We now take you to the Meridian Room in the Hotel Park Plaza in downtown New York, where you will be entertained by the music of Ramón Raquello and his orchestra.
From the Meridian Room in the Park Plaza in New York City, we bring you the music of Ramón Raquello and his orchestra.
Ladies and gentlemen, we interrupt our program of dance music to bring you a special bulletin from the Intercontinental Radio News.
We are now ready to take you to the Princeton Observatory at Princeton where Carl Phillips, or commentator, will interview Professor Richard Pierson, famous astronomer.
Good evening, ladies and gentlemen. This is Carl Phillips, speaking to you from the observatory at Princeton.
Just a moment, ladies and gentlemen, someone has just handed Professor Pierson a message. While he reads it, let me remind you that we are speaking to you from the observatory in Princeton, New Jersey, where we are interviewing the world- famous astronomer, Professor Pierson.

By repeatedly lying to the listeners about the station and the program, Welles was able to convince them that they were listening to legitimate news broadcasts of an alien invasion. Ensuring that the listener missed the starting broadcast announcement breaks the encapsulation that was intended to prevent such confusion, just as a PIP injection relies upon the start of frame to be missed in order to break OSI model encapsulation.

How the hell did this happen?


This class of vulnerability is a really, really big deal. An attacker can use it to inject raw frames into any wireless network that lacks cryptography, such as a satellite link or an open wifi hotspot. Not only that, but because the injection is remote, the attacker needs no radio to perform the injection! Not only that, but this vulnerability has sat unexploited in nearly every unencrypted digital radio protocol that allows for variable frame length since digital radio began! So why did no one notice before 2011?

Packet in Packet injection works because when Bob forwards a wrapped string to Alice over the air, he is trusting Mallory to control the radio symbols that are broadcast for that amount of time. The potential for abusing that trust wasn't considered, despite communications experts knowing full well that sometimes a false Sync was detected or a true Sync missed. This is because a symbol error in the Sync field causes the packet to be implicitly dropped, with the same behavioral effect that would be had if the error were later in the packet and it were explicitly dropped. Except when faced with a weaponized PIP injection, nothing seems strange or amiss. Sync errors were just a nuisance to communications engineers, as we security guys were staying a few layers higher, allowing those layers of abstraction to become boundaries of competence.

That same trust is given in wired networks and busses, with the lesser probability of missing a Sync being the only defense against PIP injection. Just as PIP has shown that unencrypted wireless networks are vulnerable even when the attacker is not physically present, I expect wired networks to be found vulnerable as soon as an appropriate source of packet errors is identified. Packet collisions provide this in unswitched Ethernet networks, and noisy or especially long links might provide it for more modern wired networks.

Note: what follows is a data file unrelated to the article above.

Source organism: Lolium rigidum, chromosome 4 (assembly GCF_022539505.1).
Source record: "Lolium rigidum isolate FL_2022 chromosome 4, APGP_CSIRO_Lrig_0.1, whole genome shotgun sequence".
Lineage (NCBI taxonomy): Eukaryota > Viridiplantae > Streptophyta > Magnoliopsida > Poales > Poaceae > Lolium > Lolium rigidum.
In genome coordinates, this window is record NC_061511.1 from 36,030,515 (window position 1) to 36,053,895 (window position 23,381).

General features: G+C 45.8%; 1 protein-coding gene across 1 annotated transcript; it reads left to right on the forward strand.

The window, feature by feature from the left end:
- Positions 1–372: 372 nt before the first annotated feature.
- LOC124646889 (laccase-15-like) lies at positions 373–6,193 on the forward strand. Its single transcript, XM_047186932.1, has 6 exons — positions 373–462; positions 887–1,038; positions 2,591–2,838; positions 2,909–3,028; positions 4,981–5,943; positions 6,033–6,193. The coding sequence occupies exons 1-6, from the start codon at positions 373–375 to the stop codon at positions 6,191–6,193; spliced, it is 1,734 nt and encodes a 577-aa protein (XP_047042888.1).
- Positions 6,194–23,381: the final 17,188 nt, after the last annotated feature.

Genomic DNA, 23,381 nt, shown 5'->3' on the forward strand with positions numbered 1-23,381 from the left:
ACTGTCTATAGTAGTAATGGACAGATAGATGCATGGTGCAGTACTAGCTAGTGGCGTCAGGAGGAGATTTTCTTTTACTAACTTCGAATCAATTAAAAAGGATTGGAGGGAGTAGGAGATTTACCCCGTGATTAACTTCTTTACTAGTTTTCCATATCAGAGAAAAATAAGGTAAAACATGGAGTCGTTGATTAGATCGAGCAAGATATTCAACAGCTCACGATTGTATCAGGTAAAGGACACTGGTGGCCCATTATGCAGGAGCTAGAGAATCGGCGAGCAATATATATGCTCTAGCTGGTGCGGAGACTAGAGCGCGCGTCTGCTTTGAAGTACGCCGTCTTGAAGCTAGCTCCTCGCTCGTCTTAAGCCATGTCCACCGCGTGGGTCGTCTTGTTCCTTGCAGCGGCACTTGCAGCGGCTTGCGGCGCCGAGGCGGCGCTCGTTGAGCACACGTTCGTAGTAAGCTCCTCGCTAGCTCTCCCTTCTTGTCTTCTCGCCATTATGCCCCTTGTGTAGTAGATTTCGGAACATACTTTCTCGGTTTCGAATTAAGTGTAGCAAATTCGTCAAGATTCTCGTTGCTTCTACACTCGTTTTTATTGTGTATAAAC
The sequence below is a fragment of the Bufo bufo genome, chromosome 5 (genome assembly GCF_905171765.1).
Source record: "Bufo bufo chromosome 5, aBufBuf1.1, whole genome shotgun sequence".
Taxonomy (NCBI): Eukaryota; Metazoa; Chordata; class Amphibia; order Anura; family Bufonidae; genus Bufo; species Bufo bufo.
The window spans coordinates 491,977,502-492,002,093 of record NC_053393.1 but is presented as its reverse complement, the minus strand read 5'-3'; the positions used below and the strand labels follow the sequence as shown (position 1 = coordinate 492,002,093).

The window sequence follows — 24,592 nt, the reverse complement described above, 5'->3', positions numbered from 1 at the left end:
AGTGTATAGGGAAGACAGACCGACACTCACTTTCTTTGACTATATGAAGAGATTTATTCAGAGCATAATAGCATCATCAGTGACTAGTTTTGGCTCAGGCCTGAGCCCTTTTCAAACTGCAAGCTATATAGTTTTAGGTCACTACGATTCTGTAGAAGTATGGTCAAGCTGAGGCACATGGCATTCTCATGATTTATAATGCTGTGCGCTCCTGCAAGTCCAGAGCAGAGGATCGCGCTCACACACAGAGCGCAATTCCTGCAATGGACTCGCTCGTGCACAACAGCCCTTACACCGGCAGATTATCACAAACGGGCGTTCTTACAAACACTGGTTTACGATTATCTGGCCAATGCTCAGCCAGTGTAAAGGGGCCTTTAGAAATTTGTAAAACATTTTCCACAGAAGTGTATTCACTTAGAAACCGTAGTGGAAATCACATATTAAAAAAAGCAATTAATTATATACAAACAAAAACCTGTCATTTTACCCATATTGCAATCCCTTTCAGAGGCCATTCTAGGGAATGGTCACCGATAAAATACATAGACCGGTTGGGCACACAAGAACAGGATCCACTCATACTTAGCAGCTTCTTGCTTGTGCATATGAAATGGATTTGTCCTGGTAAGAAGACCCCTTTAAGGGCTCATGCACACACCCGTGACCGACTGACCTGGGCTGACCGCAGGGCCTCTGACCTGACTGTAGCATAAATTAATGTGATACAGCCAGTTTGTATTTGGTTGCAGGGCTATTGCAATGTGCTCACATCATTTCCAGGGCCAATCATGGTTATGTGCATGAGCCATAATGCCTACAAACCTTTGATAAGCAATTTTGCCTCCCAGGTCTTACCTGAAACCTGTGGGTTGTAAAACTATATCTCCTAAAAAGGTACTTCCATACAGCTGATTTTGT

If I've not yet convinced you that this attack is worth studying, I probably won't be able to. For the rest of you, please print and read the paper and extend this research yourself. There's a hell of a lot left to be done at the PHY layer, and it might as well be you who does it.

Thank you kindly,
--Travis Goodspeed




7 comments:

sgstair said...

Very nice work! This illuminates the path to a lot of interesting possibilities

Joachim said...

Excellent work and as always a great presentation, you really do amazing HW things. One small, small nitpick; In the third para it reads "The idea is this: Layer 1 radio protocols are vulnerable injections". I guess the word "to" is missing.

Joachim said...

Aloha!

One thing the paper does not address/suggest is how to solve the situation.

How should we add injection filtering, authentication and integrity protection on L1? Esp without seriously complicating the protocols and open up for other attacks.

Upper level layers somehow assumes that they can trust the lower levels and security mechanisms are placed at the higher levels (IPsec, WPA, HTTPS or even 802.15.4 CCM* on L2)

Unknown said...

Fascinating. Would data-whitening affect this attack?

Zuk said...

Great post!

Forrest said...

Interesting post, and a really clever name for it! ZigBee is clearly vulnerable to this attack, but I'd be shocked if the problem is widespread--I worked on this sort of system many years ago, and it was common practice to include a "scrambler" in the design--the final step before handing the bit stream off to the transmitter was to "scramble" it by looking at the bit stream and adjusting it, both so it had enough 0-1 and 1-0 transitions to insure timing recovery on the far end... and to make sure you never transmitted anything that looked like a framing signal. The scrambler wasn't cryptographic--it was simple, deterministic, and easily reversible. Using your SQL injection analogy, it was the equivalent of "escaping" troublesome sequences in the bit stream.

ZigBee clearly doesn't incorporate a scrambler in it's design, but I'd hope that this common design practice of 20-30 years ago wasn't completely forgotten...

Travis Goodspeed said...

Howdy Forrest,

You are right that scramblers can be troublesome, but at least in 802.11B, they weren't too much trouble.

When injecting at the same data rate, the scrambler is self-synchronizing and self-correcting. 802.11B specifies a preamble and Sync in the pre-scrambled state, and *any* scrambled version of them is acceptable, so the attacker doesn't need to know the scrambler state and no scrambler state will hurt the odds of injection.

When injecting a 1Mbps packet from within the body of a 2Mbps packet, which is more common, the scrambler does become a pain in the neck. Luckily, its state is only 7 bits, so at worst it only reduces the odds of injection 128 times. I've posted scrambler source code at https://github.com/travisgoodspeed/80211scrambler for Verilog.

Cheers,
--Travis